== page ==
Blogs & Comment

What new mortgage rules mean

To curb record levels of debt in Canada, federal finance minister Jim Flaherty announced today a tightening of borrowing requirements for CMHC-insured mortgages (down payments less than 20%). Here is a summary of the changes, a round-up of reactions and a tally of past changes.
Changes announced
maximum amortization period reduced to 30 years from 35 years (on March 18)
maximum equityable to borrow from houselowered from 90% to 85%(on March 18)
no more CMHC backing ofhome equity lines of credit (on April 18)
Reaction tonew measures:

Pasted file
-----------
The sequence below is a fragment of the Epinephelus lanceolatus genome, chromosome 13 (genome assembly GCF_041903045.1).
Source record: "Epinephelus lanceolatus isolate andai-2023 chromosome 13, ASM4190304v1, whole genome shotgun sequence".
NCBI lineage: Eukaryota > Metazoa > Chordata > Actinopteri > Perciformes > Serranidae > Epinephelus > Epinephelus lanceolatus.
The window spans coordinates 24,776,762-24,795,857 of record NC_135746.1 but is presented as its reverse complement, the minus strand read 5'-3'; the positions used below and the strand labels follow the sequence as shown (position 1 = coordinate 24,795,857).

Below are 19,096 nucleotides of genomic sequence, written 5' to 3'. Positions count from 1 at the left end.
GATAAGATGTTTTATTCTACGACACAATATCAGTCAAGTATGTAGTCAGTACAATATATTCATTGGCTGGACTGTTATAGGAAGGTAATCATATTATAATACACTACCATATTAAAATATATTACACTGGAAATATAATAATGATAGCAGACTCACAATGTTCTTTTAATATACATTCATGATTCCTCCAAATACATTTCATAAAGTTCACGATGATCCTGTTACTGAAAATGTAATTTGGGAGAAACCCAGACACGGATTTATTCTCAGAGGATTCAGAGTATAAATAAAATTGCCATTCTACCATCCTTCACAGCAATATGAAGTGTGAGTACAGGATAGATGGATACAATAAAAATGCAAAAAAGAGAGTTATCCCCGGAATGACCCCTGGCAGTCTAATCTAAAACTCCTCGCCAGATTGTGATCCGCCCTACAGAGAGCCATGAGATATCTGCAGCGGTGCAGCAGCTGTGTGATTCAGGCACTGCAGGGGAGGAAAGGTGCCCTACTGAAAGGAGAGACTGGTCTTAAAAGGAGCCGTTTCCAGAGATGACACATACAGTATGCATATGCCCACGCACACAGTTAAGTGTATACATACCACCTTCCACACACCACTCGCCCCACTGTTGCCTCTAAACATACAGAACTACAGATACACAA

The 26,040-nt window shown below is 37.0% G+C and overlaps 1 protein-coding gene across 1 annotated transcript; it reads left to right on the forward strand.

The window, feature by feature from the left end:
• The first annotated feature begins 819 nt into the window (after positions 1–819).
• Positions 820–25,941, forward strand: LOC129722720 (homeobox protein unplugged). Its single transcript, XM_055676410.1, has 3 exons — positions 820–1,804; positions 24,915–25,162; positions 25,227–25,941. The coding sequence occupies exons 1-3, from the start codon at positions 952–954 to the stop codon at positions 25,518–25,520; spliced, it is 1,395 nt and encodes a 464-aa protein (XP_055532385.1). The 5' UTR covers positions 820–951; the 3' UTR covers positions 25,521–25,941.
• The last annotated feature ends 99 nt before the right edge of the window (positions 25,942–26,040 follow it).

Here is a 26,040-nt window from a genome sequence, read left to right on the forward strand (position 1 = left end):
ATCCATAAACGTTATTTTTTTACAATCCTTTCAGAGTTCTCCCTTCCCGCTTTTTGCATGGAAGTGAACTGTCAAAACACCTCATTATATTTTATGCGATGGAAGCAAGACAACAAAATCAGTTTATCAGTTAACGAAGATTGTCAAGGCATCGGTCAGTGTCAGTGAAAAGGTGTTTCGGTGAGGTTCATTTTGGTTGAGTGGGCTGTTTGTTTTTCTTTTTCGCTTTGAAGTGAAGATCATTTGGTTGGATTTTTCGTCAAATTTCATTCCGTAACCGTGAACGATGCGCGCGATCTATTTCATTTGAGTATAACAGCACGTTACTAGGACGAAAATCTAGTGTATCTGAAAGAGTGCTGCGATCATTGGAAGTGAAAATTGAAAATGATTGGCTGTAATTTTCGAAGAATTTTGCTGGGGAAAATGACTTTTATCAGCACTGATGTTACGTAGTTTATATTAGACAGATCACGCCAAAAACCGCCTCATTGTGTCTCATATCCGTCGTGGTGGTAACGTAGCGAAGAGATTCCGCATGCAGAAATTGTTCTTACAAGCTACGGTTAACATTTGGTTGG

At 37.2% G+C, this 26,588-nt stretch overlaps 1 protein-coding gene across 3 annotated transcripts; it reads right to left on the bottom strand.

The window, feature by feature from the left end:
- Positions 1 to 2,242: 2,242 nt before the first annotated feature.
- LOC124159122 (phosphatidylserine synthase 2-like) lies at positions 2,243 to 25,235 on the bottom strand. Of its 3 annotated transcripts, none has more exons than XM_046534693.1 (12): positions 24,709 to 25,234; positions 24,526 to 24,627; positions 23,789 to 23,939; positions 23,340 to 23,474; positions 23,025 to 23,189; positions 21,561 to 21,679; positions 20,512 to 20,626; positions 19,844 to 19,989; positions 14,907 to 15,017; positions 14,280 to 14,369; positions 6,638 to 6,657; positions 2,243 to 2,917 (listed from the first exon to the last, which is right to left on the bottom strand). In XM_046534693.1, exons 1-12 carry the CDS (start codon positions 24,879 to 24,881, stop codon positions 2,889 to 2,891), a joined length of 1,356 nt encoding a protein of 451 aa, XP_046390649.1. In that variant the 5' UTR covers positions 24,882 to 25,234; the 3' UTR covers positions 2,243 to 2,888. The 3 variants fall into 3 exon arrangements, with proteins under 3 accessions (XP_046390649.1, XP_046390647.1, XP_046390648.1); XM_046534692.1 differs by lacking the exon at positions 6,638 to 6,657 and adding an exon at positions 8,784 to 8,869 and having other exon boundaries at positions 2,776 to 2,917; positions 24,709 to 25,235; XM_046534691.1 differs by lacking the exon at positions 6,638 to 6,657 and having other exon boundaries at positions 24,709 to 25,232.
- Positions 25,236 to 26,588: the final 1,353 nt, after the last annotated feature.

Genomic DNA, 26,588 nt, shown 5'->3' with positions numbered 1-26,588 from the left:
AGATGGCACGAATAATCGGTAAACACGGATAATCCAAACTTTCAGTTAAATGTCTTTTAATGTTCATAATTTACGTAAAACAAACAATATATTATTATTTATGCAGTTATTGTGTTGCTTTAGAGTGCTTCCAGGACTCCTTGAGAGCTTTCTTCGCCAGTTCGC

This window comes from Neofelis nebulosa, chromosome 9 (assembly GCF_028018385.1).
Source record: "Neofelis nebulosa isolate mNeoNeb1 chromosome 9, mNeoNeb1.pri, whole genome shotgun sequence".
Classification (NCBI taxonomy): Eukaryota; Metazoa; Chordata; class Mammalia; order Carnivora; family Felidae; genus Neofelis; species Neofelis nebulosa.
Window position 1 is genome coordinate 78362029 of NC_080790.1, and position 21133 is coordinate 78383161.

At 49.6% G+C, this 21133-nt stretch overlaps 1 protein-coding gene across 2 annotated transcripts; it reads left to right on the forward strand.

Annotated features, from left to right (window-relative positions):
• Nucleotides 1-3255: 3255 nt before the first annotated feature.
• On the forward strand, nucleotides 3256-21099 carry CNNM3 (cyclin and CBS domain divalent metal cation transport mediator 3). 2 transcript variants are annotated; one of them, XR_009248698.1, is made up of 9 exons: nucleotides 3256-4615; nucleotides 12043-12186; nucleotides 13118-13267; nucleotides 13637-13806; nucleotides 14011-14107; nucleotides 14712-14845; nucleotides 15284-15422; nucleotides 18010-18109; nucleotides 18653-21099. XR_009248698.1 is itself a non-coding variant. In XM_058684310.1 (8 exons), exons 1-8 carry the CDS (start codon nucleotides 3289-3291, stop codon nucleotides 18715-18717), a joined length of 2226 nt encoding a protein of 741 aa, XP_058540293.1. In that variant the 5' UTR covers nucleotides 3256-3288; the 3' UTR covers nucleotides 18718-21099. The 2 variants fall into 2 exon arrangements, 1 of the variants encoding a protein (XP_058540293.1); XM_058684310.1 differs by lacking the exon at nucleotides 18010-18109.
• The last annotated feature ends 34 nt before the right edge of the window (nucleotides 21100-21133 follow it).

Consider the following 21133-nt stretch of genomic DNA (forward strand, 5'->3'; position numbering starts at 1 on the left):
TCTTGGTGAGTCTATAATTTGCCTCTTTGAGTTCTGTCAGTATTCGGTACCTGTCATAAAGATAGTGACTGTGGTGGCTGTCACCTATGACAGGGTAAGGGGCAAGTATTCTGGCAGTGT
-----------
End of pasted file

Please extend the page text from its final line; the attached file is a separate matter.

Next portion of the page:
you can still get 35-year amortization periods if downpayment > 20%
shorter amortization period will increase monthly payments between $88 and $105
dropping CMHC backing of HELOC will have a minimal effectnear term
CMHC shouldnt be guaranteeingmortgages at all, never mind just HELOCs
measures take some pressure off Bank of Canadato raise rates
Home CapitalCEO thinkstighter mortgage rules wont disrupthousing market
tighter rules will take out first time buyers and bite the housing market
60-day waitfor changes could spark a mini boom,followed by let down
new rules will not affect people who need to renewtheir mortgages
Not everyone buying plasma TVs with HELOCs CAAMP outlines a different solution
Previous changes(2008 to 2010):
down payments for CMHC-insured mortgages increased from 0% to 5%
variable mortgages at lower rates require borrower to qualify at 5-year fixed-rate
new loan documentation standards + consistent minimum credit score requirement
minimum down payment of 20% on properties purchased solely for investment purposes.